No Refusal DWI Enforcement During Mardi Gras

The Galveston County Criminal District Attorney’s Office announced that its office will be working with law enforcement in Galveston County in sponsoring a “no-refusal” operation during the weekends of Mardi Gras.

In Texas, anyone driving with a blood alcohol content (BAC) of .08 grams per deciliter or higher is considered legally impaired under DWI statutes. Under the no-refusal program, law enforcement may seek blood search warrants for offenders arrested for DWI and who refuse an officer’s request for testing.

The program will employ prosecutors and nurses to work through the night to assist law enforcement with the investigations. Local judges will be on hand to make probable cause determinations and to authorize the blood search warrants.

Right to Refusal

Ordinarily, Texas law requires individuals to take a blood or breath test in order to be charged with DWI. Texas’ “implied consent” law says that if you are lawfully arrested by an officer who has probable cause to believe that you have been driving or boating while intoxicated, then you consent to taking one or more chemical tests of your blood or breath for the purpose of determining your BAC.

Although DWI is an implied consent offense, you do, however, have a right to refuse the testing of your breath or blood. If you refuse, there is an automatic revocation of your license for 180 days on a first offense. You will, however, receive a temporary permit that is valid for 41 days. If you want to challenge the suspension of your license, you may do so within the first 15 days. At a hearing challenging the suspension, to have your license reinstated it must be proven that the officer did not have a reasonable belief that you had driven drunk or that you did not actually refuse the test.


Generally, an officer cannot make you take a test if you refuse. There are exceptions to this rule. It used to be that law enforcement required you to take a test if your current arrest involved an accident where someone else was seriously injured or killed. They also required you to take a test if you have had two prior DWI convictions or if you have had only one prior DWI conviction but there had been a child in the car, or someone was seriously injured or killed. But after much work on finally on appeal to United States Supreme Court in a case simply referred to as McNeely an end was put to all that illegal nonsense that was being pulled by law enforcement and the Forth Amendment applies to blood draws just like any other search and requires a warrant or consent. Galveston County District Attorney’s office was probably one of the last District Attorney’s offices to grasp the McNeely issues and the ruling handed down in Missouri v. McNeely. Actually until very late in 2014 I still had several cases on appeal where the Galveston County District Attorney’s office was fighting for illegally obtained blood. Ridiculous. I blame it all on Jack Roady, the elected District Attorney. Remember the saying, if you want to kill an evil snake you have to cut off it heads. Bad leadership makes for a bad office. Brazoria County and Harris County didn’t have these problems…..go figure!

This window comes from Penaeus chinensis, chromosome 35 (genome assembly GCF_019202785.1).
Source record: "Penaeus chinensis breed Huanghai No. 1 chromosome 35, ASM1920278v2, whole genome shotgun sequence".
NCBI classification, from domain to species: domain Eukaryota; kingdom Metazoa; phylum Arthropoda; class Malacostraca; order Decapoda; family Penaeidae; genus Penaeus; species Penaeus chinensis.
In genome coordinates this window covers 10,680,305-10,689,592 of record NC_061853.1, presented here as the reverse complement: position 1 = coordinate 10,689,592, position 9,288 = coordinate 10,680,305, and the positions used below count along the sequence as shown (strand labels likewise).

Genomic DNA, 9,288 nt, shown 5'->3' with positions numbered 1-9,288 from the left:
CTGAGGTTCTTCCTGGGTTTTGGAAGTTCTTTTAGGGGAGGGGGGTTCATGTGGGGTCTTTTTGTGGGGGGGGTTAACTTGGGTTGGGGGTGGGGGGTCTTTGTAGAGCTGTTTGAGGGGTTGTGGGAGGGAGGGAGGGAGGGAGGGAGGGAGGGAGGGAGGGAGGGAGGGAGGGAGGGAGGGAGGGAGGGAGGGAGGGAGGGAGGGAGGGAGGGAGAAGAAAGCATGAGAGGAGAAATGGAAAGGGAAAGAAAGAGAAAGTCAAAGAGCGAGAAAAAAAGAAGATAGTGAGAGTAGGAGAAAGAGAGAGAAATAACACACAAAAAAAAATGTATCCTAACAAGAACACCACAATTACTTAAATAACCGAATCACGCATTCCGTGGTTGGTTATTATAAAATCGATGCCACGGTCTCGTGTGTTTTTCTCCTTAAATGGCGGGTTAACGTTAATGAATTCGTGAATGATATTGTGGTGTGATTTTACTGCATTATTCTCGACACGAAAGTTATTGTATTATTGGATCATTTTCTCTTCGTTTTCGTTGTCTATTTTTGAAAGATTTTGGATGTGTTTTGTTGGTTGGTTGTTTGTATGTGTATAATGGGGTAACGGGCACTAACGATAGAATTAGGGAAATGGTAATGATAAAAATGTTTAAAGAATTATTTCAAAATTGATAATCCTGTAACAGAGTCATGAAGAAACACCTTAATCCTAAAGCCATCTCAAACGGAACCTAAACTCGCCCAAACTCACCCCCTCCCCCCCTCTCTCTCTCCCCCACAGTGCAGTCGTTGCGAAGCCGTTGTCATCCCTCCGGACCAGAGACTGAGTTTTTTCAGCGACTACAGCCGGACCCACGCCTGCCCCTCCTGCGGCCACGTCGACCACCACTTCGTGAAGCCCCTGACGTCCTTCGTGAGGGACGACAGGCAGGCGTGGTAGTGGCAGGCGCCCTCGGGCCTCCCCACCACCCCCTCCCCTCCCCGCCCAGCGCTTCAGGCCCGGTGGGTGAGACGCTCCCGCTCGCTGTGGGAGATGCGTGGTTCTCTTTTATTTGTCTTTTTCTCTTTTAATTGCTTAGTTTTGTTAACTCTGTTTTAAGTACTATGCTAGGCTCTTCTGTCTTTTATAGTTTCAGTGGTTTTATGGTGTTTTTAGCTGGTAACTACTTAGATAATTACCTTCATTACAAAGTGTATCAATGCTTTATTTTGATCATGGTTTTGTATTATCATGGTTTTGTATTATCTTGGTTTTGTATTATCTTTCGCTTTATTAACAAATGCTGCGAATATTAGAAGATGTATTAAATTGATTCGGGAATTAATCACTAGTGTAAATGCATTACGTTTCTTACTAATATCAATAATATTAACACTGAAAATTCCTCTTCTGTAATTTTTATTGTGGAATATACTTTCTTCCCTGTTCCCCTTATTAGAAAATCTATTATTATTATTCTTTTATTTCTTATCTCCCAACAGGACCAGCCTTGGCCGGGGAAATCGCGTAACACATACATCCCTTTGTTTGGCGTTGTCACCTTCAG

Seek an Experienced Attorney

If you are charged with an implied consent offense and you have refusal issues, you have rights prior to your criminal hearing. Even if the Galveston DA still doesn’t grasp McNeely, we do! Contact The Law Offices of Tad Nelson & Associates and let us challenge your license suspension and defend your case. Attorney Tad Nelson is a board certified criminal lawyer. His experience and knowledge can help your case.